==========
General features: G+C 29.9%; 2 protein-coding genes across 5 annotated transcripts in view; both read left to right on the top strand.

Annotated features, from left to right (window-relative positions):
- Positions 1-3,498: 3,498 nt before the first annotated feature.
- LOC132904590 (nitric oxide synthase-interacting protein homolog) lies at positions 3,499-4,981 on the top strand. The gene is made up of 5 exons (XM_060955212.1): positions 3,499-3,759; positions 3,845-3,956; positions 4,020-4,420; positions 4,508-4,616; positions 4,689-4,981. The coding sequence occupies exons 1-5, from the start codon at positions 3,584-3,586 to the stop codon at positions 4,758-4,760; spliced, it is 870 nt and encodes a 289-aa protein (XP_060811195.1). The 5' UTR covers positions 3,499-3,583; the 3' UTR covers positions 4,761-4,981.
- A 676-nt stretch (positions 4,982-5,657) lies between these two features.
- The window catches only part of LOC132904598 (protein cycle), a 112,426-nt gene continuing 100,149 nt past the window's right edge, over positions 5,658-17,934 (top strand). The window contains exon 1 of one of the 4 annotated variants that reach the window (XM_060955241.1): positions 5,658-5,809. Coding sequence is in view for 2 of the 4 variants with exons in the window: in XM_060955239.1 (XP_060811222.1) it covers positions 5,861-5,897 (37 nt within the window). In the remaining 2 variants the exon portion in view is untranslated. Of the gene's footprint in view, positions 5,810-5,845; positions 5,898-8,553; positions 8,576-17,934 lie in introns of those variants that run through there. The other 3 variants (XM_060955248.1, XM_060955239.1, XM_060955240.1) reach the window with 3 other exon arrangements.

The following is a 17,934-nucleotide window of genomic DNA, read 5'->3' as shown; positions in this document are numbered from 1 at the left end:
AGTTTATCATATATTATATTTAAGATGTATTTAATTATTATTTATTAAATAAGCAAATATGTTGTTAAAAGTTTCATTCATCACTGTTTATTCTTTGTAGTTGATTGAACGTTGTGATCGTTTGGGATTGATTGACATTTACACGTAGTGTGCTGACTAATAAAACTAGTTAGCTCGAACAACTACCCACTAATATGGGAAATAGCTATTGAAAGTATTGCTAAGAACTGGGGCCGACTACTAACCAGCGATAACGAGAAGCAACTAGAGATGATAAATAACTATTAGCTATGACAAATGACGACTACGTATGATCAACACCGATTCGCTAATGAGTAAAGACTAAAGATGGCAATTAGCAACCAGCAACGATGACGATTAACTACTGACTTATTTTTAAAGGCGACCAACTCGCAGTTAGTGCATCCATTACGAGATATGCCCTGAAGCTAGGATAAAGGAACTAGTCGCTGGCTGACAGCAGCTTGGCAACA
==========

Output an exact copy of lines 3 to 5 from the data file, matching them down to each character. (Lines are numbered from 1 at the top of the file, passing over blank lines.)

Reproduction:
- Positions 1-3,498: 3,498 nt before the first annotated feature.
- LOC132904590 (nitric oxide synthase-interacting protein homolog) lies at positions 3,499-4,981 on the top strand. The gene is made up of 5 exons (XM_060955212.1): positions 3,499-3,759; positions 3,845-3,956; positions 4,020-4,420; positions 4,508-4,616; positions 4,689-4,981. The coding sequence occupies exons 1-5, from the start codon at positions 3,584-3,586 to the stop codon at positions 4,758-4,760; spliced, it is 870 nt and encodes a 289-aa protein (XP_060811195.1). The 5' UTR covers positions 3,499-3,583; the 3' UTR covers positions 4,761-4,981.
- A 676-nt stretch (positions 4,982-5,657) lies between these two features.